Saturday, February 25, 2012
Much Marcle, Herefordshire
Growing your own buildings
I used to smile at Arthur Mee, the author of a series of mid-20th century county guides called ‘The King’s England’ who, whenever he encountered an unusually large tree, recorded its girth measurement for his readers. I imagined him whipping out his tape measure with glee and chuckling over the figures, like a trainspotter or a twitcher or the composer Anton Bruckner, who liked obsessively to count the leaves on trees.
And then today I encountered this magnificent specimen, and began to think that perhaps Mee had a point. It’s the yew tree next to the parish church at Much Marcle, Herefordshire, and its hollow trunk has enough space inside for three benches. I began to wonder whether, if we could grow buildings, they would look like this. And I began to wonder too just how big this monster is. I do not travel with a tape measure, but a notice in the church porch enlightened me. When the girth of the trunk was measured in 2006, it was found to be 30 ft 11 ins. What’s more the notice goes on to say that the best estimate of the tree’s age is 1,500 years. In other words, it was planted in around the year 500, about 90 years after the Romans pulled out of Britain, and around the time that the Britons (led, according to some, by the legendary King Arthur) were said to be beating the stuffing out of Saxon invaders at the Battle of Mons Badonicus. So this tree has been here longer than any extant standing English building, Roman ruins excepted, and its spreading branches are still pushing out abundant greenery. They way it has, as it were, invited human shelterers inside its trunk while also continuing its vigorous growth is admirable, and rather humbling.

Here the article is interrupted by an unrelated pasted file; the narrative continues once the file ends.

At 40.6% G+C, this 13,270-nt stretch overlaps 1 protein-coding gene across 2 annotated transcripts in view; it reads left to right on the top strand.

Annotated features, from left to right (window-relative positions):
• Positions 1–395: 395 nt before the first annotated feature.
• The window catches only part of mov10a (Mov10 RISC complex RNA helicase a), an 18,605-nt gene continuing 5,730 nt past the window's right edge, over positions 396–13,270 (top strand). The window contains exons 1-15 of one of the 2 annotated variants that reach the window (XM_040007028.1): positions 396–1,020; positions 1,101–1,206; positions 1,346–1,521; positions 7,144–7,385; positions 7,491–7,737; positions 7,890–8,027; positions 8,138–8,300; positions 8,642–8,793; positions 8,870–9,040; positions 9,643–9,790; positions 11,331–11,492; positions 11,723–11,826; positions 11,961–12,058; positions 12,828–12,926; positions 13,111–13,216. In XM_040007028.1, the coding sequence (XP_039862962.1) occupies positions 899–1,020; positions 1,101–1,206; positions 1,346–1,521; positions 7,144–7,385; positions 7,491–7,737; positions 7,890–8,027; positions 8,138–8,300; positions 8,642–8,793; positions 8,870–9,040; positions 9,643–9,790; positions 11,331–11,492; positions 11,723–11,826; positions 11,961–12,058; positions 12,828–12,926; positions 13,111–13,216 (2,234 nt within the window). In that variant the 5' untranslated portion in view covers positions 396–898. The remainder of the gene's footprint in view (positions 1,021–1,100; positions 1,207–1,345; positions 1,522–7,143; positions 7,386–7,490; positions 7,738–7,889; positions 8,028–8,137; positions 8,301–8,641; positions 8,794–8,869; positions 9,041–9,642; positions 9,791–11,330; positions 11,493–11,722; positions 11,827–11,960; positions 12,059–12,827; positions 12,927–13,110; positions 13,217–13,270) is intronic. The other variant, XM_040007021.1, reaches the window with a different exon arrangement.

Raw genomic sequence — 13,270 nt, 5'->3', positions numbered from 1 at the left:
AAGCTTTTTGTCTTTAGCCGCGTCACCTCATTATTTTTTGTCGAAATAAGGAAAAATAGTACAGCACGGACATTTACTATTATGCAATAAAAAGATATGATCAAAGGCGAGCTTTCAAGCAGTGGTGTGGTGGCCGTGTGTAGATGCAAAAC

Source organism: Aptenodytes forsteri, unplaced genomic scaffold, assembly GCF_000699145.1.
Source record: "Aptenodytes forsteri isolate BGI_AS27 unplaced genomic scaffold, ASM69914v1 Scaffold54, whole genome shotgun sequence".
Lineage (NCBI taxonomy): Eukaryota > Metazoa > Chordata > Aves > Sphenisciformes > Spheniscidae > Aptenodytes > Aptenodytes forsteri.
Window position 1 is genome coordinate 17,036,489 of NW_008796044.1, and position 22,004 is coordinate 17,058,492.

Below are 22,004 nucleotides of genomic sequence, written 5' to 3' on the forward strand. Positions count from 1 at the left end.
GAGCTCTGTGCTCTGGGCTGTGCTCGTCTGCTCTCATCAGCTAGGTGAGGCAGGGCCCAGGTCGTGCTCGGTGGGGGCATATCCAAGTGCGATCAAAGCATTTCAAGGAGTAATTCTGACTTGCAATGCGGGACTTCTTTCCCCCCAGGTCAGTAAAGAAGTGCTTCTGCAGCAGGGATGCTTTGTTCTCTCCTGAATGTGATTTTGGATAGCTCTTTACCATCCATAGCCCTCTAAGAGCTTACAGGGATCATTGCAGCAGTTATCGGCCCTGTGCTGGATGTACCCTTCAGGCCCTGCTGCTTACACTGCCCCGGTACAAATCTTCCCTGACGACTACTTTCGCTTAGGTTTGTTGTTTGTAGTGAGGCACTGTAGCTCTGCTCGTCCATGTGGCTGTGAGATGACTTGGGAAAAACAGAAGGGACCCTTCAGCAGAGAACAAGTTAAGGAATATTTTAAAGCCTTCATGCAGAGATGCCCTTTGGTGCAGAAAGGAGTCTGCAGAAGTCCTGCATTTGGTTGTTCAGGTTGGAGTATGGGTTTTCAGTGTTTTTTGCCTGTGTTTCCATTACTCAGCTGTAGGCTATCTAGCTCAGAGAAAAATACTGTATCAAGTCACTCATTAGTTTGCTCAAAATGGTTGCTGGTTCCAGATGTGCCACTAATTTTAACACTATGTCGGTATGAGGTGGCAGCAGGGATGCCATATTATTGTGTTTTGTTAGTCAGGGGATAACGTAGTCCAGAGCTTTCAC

I’ve got a good long surveyor’s tape in the shed somewhere. Perhaps now I’ll keep it in the boot of the car…
The yew tree, almost completely hiding the spacious nave of Much Marcle church